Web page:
To support its Emmy-nominated program “The Marvelous Mrs. Maisel,” Amazon’s marketing department partnered with dozens of businesses in Los Angeles for ‘Maisel Day’ on August 15th. From a gas station charging 30 cents a gallon to burgers, fries, and a slice of pie for 80 cents at a diner, this clever marketing campaign uses some literal Hollywood magic to recreate a nostalgic image of the 1950s.
By the end of the day, Amazon got plenty of press, most notably for the aforementioned gas station requiring police intervention to manage the crowds that came to fill up at the pump. As they say in Hollywood, “any press is good press” — even though the gas station had to temporarily close down, it certainly sparked quite the reaction online, generating tons of publicity that may sway Academy members towards voting for Maisel.
Why did people continue to line up to the gas station, even after huge crowds meant waiting hours in line to fill up a few gallons? Why did people decide to buy $1 meals at a diner they probably weren’t planning on going to eat out at beforehand, or book a $40 stay at the Hollywood Roosevelt Hotel that they didn’t need for the night?
Any basic Economics course can point out of the obvious: a huge increase in quantity demanded due to artificial price ceilings from this promotion likely contributed to the exuberant crowds. What’s even more interesting is to consider the Economics (or more precisely, the Behavioral Economics) of Nostalgia in play.
According to the Decision Lab, the “Nostalgia Effect” is an empirically recorded bias, where “reminiscing about the past leaves us wanting to spend more money now.” In a 2014 study, Lasaleta, Sedikides, and Vohs find that participants have a higher willingness-to-pay for a product advertised when shown a “nostalgic advertisement” versus a more neutral advertisement. Through six different trials, the researchers find that nostalgia weakens participants’ desire for money, possibly because nostalgic effects reorient our values towards social connectedness and away from money.
Maisel Day wasn’t a profit-based marketing tactic, at least not directly: the cheap prices co-subsidized by participating businesses and Amazon instead played a direct role in recreating a nostalgic picture of the 1950s. For all the time-relevant decor, feminine Maisel-esque touches, and sense of community generated by the network of businesses, the cheap prices themselves serve as a form of nostalgia, evoking a time of wonderfully good value compared to the prices we pay today.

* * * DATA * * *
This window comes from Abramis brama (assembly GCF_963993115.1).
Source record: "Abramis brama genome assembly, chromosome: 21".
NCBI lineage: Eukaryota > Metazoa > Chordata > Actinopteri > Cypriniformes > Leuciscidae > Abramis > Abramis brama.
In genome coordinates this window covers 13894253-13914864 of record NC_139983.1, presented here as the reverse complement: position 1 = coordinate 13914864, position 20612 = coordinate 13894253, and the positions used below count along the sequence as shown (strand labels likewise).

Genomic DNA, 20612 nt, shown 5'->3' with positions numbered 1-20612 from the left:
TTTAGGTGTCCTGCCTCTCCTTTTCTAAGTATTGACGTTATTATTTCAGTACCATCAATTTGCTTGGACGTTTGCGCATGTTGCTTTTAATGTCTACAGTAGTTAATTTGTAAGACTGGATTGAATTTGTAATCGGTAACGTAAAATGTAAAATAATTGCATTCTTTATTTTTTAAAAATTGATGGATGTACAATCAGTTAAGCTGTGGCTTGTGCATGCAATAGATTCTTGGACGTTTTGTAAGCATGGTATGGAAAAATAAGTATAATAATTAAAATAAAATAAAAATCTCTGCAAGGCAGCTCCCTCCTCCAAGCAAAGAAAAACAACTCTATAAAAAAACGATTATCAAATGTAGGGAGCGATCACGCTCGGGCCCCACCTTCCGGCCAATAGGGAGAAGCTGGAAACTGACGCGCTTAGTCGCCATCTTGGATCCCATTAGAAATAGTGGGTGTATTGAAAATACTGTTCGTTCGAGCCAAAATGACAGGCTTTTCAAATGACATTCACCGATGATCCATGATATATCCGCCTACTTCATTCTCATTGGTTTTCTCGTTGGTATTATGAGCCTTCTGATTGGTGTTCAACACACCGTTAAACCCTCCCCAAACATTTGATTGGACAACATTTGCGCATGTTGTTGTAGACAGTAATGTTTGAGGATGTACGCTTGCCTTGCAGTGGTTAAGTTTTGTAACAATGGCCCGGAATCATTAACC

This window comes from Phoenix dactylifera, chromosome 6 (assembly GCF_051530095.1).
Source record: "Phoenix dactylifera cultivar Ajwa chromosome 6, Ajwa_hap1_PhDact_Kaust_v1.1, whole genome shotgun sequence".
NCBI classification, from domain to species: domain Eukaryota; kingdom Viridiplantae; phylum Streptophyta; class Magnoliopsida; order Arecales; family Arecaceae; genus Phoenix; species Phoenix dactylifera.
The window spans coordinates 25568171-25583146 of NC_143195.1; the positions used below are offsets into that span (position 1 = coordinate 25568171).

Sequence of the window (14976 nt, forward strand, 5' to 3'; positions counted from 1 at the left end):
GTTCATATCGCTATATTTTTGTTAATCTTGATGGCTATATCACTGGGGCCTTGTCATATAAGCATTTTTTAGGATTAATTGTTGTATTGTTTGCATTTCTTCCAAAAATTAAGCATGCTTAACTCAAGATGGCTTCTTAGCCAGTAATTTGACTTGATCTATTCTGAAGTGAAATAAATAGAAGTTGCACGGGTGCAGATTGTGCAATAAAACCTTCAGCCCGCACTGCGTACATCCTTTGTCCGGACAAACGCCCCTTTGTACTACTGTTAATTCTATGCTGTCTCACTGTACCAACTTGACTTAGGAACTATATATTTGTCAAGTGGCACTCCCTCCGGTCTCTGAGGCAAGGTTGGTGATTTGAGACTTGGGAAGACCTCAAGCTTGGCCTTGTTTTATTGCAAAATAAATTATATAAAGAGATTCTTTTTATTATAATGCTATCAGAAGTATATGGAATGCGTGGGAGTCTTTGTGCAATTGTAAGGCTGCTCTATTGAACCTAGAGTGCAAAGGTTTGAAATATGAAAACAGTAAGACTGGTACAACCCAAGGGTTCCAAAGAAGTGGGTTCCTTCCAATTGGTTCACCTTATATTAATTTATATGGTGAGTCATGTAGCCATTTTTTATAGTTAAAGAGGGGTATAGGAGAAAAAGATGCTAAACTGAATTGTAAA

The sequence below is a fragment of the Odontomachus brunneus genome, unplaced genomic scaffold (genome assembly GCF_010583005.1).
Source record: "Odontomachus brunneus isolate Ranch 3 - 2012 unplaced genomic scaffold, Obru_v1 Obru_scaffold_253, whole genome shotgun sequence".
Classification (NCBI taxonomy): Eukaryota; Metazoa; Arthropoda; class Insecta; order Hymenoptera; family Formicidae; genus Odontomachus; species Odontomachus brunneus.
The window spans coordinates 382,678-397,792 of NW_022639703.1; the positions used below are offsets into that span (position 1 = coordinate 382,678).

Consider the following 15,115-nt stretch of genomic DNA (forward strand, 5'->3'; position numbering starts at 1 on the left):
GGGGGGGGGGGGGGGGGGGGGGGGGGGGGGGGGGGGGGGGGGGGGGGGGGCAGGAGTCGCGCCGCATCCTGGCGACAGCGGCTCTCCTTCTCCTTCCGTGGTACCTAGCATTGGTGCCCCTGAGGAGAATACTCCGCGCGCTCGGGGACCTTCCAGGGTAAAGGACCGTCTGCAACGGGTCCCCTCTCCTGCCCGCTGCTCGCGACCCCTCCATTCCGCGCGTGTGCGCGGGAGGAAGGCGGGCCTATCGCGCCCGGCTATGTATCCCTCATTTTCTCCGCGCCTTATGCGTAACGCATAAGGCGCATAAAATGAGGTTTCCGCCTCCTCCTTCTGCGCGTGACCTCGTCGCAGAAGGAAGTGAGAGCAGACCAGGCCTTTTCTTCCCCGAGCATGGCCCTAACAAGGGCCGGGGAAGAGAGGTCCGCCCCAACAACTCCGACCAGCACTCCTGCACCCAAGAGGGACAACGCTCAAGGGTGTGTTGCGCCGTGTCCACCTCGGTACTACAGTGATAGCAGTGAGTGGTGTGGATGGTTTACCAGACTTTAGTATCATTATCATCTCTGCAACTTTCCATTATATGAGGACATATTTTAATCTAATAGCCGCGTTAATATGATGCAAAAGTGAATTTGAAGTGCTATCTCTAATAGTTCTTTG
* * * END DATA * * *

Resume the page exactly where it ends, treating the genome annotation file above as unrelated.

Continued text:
Notably, the 2014 study did not show increased willingness to spend more time in response to nostalgic advertisement compared to neutral ones. Although nostalgia brought people to the businesses, the sunk-cost fallacy may explain why they were willing to wait in long lines at the gas station, movie theater, and diner. After you wait 30 minutes in line, it is a “sunk cost”; staying or leaving after that point won’t help you recoup it. Even though this implies people should disregard this as a factor for their future decision-making many people instead feel like it’s something they need to factor in to a decision to stay or leave. As a result, you have a mass of people arriving because of the nostalgia and staying out of “irrational” factoring in of sunk costs (which makes for great photos ops for all businesses involved).
Longer term, both Amazon and the businesses it partnered with may monetarily benefit. Winning a lot of Emmys can increase Maisel’s viewership, prompting a rise in Amazon Prime memberships to view the show. Local businesses gain lots of exposure from all the news outlets reporting on the Maisel Day event, and lingering nostalgia from the experience may convert more people into repeat customers at these places.
There’s a unique power to nostalgia — yearning for a rose-tinged past. It’s fascinating to see a well-coordinated marketing campaign centered around nostalgia play out across a city, especially when it allows us to glean some equally-fascinating behavioral insights.